Hello all you lovable Jeanjean fans, all 3 of you- me, my clarinet and... well, maybe just 2. My cat doesn't like Jeanjean much.
I am still committed to learning (hopefully mastering) all 18 etudes from Paul Jeanjean's Book of 18 in the next year. I officially began this process Oct 1, even though I've dabbled with posting a few takes of JJ 1 the past few weeks.
There are 12 months and 18 etudes, so about 1.5 etudes per month, which, considering how difficult they are, should keep me out of trouble. (What am I getting myself into?)
In the next few days I will post a schedule of what I intend to accomplish every month. I will probably go in the etude order of the book, if for no other reason than to avoid the hassle of trying to decide what order to work on them.
So here's another, much better take of JJ 1. (This time I wasn't listening to other music on my phone pod) I hope that I haven't numbed you to the beauty of this etude through so many snippets and takes. This version is more toward what I hope a final take might be like.
Jeanjean 1, 10/3/09
The biggest challenge of this etude, beyond the obvious technical hurdles of legato over large leaps at soft dynamics, is the breathing. Though out my career I have had trouble with hyper-ventilating, and/or ending up with "bad air" after taking too many breaths. I have been working on this issue through the Alexander Technique for several years now, and I feel more and more confident about the quality of my breathing. But as you may know, old habits die hard, and the mis-used breathing habits I have set up over decades tend to return frighteningly easily.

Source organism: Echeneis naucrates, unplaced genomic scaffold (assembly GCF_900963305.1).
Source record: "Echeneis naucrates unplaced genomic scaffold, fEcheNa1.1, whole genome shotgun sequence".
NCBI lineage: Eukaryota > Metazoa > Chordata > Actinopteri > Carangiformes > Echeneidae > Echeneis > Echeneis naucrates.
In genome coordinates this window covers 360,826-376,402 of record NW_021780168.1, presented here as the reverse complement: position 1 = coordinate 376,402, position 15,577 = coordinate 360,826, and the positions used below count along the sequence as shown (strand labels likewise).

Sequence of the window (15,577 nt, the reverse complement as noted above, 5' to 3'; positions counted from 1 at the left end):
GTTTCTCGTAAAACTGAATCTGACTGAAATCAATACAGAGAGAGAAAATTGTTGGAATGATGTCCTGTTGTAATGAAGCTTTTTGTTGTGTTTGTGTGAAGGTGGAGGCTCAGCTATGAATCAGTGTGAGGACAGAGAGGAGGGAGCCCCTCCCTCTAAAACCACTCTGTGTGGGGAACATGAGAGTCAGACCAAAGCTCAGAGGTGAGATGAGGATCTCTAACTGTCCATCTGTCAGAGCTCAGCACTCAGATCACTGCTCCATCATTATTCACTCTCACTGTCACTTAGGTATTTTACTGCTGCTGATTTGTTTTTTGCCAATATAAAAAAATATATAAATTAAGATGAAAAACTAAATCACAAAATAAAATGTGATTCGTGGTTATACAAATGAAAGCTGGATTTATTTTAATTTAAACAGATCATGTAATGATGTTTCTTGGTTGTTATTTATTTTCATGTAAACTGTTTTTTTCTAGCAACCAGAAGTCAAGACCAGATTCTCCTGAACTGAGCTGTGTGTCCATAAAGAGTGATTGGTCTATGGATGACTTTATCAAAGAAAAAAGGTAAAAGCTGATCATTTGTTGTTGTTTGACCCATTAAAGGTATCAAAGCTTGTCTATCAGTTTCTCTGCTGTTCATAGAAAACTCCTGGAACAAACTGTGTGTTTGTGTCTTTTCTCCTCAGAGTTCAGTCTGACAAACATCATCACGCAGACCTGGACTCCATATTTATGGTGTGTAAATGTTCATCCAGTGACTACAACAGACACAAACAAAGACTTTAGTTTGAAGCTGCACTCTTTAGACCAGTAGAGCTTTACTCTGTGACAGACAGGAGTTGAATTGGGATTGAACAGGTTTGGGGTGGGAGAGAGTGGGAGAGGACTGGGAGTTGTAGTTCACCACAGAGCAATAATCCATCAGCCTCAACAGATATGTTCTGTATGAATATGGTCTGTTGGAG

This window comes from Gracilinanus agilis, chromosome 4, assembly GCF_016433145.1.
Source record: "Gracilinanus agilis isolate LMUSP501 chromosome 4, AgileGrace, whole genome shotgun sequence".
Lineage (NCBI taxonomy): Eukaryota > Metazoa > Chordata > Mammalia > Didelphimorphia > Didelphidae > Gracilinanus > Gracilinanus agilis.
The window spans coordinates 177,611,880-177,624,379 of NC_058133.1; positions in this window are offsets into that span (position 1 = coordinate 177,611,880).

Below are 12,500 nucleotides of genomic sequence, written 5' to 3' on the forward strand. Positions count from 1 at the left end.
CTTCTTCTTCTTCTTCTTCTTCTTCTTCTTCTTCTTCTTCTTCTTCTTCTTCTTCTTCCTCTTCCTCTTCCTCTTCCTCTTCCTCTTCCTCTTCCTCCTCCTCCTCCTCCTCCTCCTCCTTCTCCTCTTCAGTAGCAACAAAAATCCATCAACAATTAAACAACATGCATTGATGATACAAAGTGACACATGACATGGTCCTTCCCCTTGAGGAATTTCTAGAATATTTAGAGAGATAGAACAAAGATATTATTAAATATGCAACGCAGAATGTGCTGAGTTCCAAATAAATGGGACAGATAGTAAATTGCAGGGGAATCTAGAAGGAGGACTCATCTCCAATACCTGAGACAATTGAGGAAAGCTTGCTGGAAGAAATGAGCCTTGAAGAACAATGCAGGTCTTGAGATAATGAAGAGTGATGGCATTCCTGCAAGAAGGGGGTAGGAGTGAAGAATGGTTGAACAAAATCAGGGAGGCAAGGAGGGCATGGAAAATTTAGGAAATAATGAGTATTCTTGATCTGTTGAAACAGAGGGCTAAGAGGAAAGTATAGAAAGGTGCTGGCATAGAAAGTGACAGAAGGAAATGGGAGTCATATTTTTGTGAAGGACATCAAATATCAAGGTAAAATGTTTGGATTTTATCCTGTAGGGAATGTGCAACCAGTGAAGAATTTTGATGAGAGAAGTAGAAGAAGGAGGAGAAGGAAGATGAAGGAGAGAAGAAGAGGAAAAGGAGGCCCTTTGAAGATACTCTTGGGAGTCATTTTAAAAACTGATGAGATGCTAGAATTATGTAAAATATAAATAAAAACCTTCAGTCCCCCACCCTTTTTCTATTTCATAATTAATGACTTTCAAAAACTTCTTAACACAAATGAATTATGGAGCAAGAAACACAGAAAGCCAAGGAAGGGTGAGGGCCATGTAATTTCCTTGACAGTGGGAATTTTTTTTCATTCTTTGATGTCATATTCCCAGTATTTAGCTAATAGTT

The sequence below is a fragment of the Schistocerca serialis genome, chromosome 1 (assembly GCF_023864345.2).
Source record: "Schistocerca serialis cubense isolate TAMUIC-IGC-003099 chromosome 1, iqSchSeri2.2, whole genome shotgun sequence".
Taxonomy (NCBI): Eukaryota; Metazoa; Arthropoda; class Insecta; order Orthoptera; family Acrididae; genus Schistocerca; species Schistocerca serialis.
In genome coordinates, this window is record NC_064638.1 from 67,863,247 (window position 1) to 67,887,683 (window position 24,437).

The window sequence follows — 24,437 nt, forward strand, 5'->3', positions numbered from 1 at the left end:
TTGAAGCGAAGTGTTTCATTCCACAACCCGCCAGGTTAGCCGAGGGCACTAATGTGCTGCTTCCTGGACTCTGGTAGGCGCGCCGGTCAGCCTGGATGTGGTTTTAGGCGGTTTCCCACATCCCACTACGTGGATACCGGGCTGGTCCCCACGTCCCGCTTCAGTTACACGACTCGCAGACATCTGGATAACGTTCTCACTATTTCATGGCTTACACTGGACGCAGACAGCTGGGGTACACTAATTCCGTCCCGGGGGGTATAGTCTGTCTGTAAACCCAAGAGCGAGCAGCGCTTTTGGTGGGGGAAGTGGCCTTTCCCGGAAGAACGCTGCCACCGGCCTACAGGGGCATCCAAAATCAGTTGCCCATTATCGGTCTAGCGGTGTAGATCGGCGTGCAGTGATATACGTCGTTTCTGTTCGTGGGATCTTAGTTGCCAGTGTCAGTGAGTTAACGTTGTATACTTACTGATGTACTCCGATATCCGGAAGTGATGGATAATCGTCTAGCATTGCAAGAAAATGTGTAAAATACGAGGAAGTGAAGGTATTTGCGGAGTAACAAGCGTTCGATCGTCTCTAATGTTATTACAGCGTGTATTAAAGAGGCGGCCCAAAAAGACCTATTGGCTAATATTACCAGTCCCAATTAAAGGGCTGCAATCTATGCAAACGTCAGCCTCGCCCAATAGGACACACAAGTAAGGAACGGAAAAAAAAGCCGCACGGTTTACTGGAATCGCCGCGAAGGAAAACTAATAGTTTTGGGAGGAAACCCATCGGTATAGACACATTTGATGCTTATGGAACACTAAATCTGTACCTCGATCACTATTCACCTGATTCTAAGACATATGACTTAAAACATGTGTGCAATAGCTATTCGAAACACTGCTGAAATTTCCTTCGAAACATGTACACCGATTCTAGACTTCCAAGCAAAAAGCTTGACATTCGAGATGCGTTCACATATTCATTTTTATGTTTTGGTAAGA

In one recent Alexander Lesson with a reputable teacher from Ann Arbor, MI, Jane Heirich, she told my my ribs are "corseted", and that she has seen numerous cases of wind players with the same issue. I believe this misuse comes from years of struggling to control the breath, while at the same time using the necessary muscular strength required to play the clarinet. The misuse occurs when isolating the breathing muscles around the ribs and overusing them without balancing the use of the whole "system" of breathing muscles, including the powerful various abdominal sets. It's a tricky hurdle to keep the ribs free while exerting great pressure to play a fairly resistant instrument such as clarinet.
I have discussed breathing in several other posts, including:
As usual, I welcome comments, discussion, feedback.
Your local music lover,